I’ve never liked using LCD screens as viewfinders. They’re hard to see in bright light, they don’t show the full dynamic range of your scene, and I simply like to block out the rest of the world while I’m shooting. That said I did have fun with the E-P1, and its viewfinder is very good for many situations.
The E-P1’s sensor is stabilized, so any lens that you put on it becomes stabilized, and Olympus’ stabilization is very good. Like all stabilization systems, it’s not a replacement for a tripod, but it will reduce the jitters caused by handheld shake. However, the effects of stabilization are not shown on the screen, so it doesn’t help framing when you’re using a very telephoto lens.
The camera lacks a built-in flash, which might be an issue if you tend to do a lot of flash work, but Olympus sells an optional $200 external flash. While this is much more powerful that what you’d get from a built-in flash, it also bulks up the camera, defeating some of the purpose of the camera’s small size.
Also a little frustrating is the camera’s slightly sluggish autofocus. With its small size and high-quality lenses, the E-P1 could be an ideal street-shooting camera, allowing you to unobtrusively grab candid shots about town. However, the slow autofocus really limits your ability to capture decisive moments. For most other situations, though, this won’t be an obstacle.
Overall, the camera is a speedy performer, and is typical with Olympus, is very well-made. Sturdy and solid, the camera feels like a serious piece of gear that will yield years of steady use.
I’ve always found Olympus’ interfaces to be somewhat clunky and confusing, and the E-P1 is no exception. While the camera provides external buttons for exposure compensation, ISO, Autofocus, white balance, and drive mode, all other functions are set by delving into the camera’s menu system.
It’s difficult to determine exactly what it is about the Olympus system, but ultimately it comes down to the fact that it feels like it takes more button and dial turns to set a function than it does on other cameras. I’ve been reviewing digital cameras since 1997 and still I had to repeatedly go to the E-P1 manual to figure out how to do one thing or another.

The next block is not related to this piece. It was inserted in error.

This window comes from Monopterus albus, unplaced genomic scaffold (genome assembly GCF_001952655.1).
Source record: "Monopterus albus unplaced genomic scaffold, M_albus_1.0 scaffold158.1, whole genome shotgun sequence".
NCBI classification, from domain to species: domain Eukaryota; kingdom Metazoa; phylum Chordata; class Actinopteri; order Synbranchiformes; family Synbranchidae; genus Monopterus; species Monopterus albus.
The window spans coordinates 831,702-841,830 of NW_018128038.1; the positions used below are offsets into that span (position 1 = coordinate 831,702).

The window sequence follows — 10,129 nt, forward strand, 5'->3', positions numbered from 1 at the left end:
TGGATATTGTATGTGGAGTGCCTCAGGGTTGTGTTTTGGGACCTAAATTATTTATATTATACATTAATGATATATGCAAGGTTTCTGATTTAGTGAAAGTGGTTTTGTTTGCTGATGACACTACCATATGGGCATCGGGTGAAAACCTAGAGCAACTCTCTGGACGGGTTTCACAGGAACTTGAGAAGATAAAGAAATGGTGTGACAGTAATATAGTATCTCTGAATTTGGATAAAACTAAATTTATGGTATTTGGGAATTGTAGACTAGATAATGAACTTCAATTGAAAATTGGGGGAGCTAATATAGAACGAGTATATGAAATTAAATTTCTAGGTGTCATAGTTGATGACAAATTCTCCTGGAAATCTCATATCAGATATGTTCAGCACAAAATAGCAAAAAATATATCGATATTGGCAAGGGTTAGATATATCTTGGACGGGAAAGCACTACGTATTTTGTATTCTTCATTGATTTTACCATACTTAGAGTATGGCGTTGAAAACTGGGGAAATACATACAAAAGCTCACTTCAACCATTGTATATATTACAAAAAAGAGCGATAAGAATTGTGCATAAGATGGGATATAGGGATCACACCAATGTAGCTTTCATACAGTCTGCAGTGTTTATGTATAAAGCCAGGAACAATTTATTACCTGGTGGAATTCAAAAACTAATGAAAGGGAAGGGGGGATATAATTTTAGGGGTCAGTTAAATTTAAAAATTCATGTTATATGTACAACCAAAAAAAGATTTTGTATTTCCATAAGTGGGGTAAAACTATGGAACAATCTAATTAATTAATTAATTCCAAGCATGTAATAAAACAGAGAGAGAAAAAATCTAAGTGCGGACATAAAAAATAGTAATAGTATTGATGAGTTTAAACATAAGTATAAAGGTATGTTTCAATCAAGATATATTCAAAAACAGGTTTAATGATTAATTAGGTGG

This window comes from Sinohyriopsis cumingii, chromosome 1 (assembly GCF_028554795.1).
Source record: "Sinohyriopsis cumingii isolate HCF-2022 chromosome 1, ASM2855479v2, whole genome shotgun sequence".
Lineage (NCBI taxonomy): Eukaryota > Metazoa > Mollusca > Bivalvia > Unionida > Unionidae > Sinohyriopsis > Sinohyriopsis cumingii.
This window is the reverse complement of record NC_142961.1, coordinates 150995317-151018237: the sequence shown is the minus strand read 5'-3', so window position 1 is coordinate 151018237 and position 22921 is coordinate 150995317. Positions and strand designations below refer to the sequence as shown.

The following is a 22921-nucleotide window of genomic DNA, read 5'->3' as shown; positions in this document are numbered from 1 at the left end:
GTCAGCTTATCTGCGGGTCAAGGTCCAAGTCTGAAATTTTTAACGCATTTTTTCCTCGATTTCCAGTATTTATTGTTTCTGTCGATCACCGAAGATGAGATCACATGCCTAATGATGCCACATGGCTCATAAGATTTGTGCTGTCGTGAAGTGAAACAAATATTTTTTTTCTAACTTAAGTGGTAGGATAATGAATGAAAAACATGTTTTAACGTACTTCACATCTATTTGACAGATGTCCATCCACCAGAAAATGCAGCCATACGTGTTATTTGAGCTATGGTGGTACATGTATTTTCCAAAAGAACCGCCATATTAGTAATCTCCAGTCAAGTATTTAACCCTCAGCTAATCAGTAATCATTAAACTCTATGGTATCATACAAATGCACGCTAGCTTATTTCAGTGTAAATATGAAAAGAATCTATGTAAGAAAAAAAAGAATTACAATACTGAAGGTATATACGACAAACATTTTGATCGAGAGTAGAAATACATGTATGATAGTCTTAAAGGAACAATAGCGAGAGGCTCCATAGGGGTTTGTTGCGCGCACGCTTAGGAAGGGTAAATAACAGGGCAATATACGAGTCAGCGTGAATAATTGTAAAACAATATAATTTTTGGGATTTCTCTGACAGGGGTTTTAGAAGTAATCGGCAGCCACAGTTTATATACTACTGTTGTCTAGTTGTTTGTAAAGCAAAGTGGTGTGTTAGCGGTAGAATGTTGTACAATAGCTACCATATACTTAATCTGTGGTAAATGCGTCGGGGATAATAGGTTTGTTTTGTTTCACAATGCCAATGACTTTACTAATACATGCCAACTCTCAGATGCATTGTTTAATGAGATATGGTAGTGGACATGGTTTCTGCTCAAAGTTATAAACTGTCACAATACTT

Sometimes, an interface philosophy is simply built for a person who thinks a particular way, and it may just be that I’m not that person. My interface quibbles are not enough to warrant a dismissal of the camera, but you should definitely get your hands on the camera before you buy, and see if its interface makes sense to you.
The EP-1 takes very good images, thanks largely to the exceptional lenses that Olympus has made. However, the larger sensor size definitely helps both in terms of noise, and because you can get a little more creative than you can with a point-and-shoot camera, thanks to the ability to shoot with shallower depth of field.
The E-P1’s ISO ratings are a little fast, which means that in low light your images will come out a little darker than they would from another camera. You’ll have to brighten them to get them back up to a good exposure, but still the noise levels are very low.
Macworld’s buying advice
As a second camera for an SLR shooter, or as an advanced camera for the photographer who wants more than a point-and-shoot, but really needs the smallest camera possible, the E-P1 is a very good choice. Auto-focus is a little slow for some applications, but the image quality is very good. Check out the interface before you buy, but if you choose it, you’ll get great images in a fun, small package.
[Macworld senior contributor Ben Long is the author of Complete Digital Photography, fourth edition (Charles River Media, 2007). More of Ben’s work can be found at Complete Digital Photography.]